Can positive life lessons effect slow learners, positively?
I saw a friend post this meme on Facebook today, quoting Robert John Meehan, about how it shouldn’t matter how slowly a child learns, as long as we encourage them not to stop. I completely agree with that meme. I also believe, and know from personal experience, that positive life lessons , and experiences, can effect slow learners, positively. Why do I believe, and know this? I was considered a slow learner.
I was one of those kids. I was the youngest of three brothers and a sister, each of whom are highly intelligent, and dynamic in their own right. I mention each one of them in my song Granddad’s Branding Iron, on my Family Album CD.
They are each respected “go to” people in their professions. They were that kind of kid when we were growing up in Tarzana, California, too. But, being the youngest among these three older siblings, I could hardly get a word in edgewise, and if I could, I said it with a lisp. As a result, I was kind of shy, and when I got to school age, self-concious about my lisp, though before I started to attend school, no one in my family, neighborhood, or church family, ever made a big deal about it. I was just little Johnny Campbell, and as far as I could tell, everybody loved me. That was the sense I got from everyone I knew, living in the state of grace that every child should know.
Bob was a reader, who knew a lot about everything
Saying all that, I was nowhere near the reader that my oldest brother Bob was. The elders in the church would always ask the high school aged Robert Campbell about his opinion on what a bible verse was about, because they knew he could give them an intelligent, and well-considered answer, even at that young age. He could do so because he read, voraciously. There didn’t seem to be a topic of discussion that Bob couldn’t engage in intelligently about, because he had already read much about the subject.
Terry was dynamic, creative, and funny
I couldn’t hold a candle to my brother Terry’s sharp mind and creative skills, on display at an early age, when he wrote and directed the fifth grade play about Sir Francis Drake. His writing, speaking, sense of humor, acting, and directorial talents later served him well as a pastor, and more so as an athletic, and professional management, coach and teacher.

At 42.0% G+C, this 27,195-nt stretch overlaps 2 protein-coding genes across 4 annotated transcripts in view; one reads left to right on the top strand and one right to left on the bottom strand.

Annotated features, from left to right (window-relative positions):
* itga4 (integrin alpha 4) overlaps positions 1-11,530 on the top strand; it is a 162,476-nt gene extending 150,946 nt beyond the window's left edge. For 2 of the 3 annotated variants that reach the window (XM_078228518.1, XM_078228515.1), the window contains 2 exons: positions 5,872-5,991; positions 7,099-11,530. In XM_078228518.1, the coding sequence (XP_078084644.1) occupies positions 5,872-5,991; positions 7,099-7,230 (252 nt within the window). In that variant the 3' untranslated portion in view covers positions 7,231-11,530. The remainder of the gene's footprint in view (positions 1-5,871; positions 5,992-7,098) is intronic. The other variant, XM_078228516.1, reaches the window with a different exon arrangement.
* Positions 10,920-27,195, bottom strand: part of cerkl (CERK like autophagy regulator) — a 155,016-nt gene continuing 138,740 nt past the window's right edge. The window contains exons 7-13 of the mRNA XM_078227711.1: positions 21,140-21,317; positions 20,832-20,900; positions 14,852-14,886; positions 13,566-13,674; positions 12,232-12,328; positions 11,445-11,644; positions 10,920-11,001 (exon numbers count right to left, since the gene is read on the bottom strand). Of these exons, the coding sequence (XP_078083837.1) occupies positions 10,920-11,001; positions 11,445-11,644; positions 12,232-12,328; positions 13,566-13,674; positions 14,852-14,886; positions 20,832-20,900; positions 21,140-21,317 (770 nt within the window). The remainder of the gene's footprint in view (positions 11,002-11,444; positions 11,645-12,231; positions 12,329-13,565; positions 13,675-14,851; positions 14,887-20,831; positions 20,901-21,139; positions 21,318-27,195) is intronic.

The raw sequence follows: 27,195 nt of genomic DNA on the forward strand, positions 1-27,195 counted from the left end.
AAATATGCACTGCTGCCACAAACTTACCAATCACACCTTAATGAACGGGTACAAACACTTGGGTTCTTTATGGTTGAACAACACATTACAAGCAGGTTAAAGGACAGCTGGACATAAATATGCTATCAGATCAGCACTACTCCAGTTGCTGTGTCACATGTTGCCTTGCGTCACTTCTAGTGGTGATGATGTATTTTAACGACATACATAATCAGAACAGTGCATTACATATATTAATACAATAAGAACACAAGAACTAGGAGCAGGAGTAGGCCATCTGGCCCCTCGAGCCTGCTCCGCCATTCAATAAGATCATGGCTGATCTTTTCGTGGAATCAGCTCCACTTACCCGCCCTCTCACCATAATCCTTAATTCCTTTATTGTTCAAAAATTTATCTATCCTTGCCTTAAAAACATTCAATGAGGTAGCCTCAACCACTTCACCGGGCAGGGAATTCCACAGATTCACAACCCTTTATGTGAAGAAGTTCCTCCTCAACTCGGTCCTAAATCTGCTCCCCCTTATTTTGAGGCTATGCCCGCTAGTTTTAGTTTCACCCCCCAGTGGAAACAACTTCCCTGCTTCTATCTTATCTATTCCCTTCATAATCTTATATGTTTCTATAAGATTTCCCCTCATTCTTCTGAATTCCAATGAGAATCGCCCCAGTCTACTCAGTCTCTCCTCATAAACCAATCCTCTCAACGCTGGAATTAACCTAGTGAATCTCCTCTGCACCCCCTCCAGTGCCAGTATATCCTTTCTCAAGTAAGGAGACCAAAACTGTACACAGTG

Sandee was the leader and the artist among us.
My sister Sandee was the representative of the Campbell family kids among the other kids in the neighborhood. She had that kind of respect, and relationship with the other kids in the neighborhood, who were also considered the unspoken leaders in the neighborhood. She was also extremely gifted athletically, especially in the pool, and artistically. I don’t know how she is in a swimming pool these days, but her sense of artistry, and leadership, in everything that she does, is always apparent.
As a kid, I didn’t do reading and math well. Not until it was important to me.
As for me, early on, I wasn’t a fast reader, or a good reader. Math, and I, were also not good friends, until I was around 9 years old, when my father bought some zip code booklets for us kids to sell for $2.00 a piece, that he would charge us $1.00 a piece for. I don’t know what he paid for them, but I was pretty good at selling them, and started to appreciate math much better, when I was making double my money by selling booklets for $2.00, that I only had to pay $1.00 for. It’s Aha! moments like that, that help kids slow at math to be much better at addition, subtraction, multiplication, division, and even statistics, when you take into account how many businesses you have to speak to in order to make one sale. These were lessons I really appreciated, for the first time, when I was nine years old. All of a sudden, things started to click.
Music and Athletics were where I learned lessons that would benefit me later.
Up until that moment, the most effective ways for me to be engaged, and focused on what I needed to know, were through music, and physical education, where I excelled. Before I could read, I could memorize and perform many songs in front of the neighbors, in church, and at school. The memorization skills required to learn and perform music, by memory, have been vitally important to me in my professional life, both in the arts, and in business. Physically, I was a little athlete. I was fast and strong and agile for my age, and maintained that capacity throughout most of my life. The gifts and lessons taught through physical education are too numerous, and profound to list, but some include confidence, perseverance, teamwork, as well as self-reliance, setting goals, achieving those goals, and exceeding those goals. There are few endeavors in life that can teach those lessons of life as effectively as engagement in physical activity, and sports.
Allow positive life lessons at what a child is good at to have a positive effect on the rest of their education.
Fortunately, for me, I was blessed with strong musical and physical abilities early on, when it seemed that I wasn’t blessed with conventional academic talents. That’s important to understand for those persons with kids whose conventional academic success isn’t taking off as soon as one would hope for, or expect. Let them learn how they learn, and excel at what they excel at. In time, all of the separate pieces of their life’s learning experience will come together, as it did for me when I was 9 years old, selling zip code books, and making 100% on my investment in each book.
The positive life lessons learned from the success experienced by kids at things that they are good at, early on, will transfer to other areas of their education, in time. When? Who knows? But it will happen for that child when it makes sense for them, and they experience their own personal Aha! moment.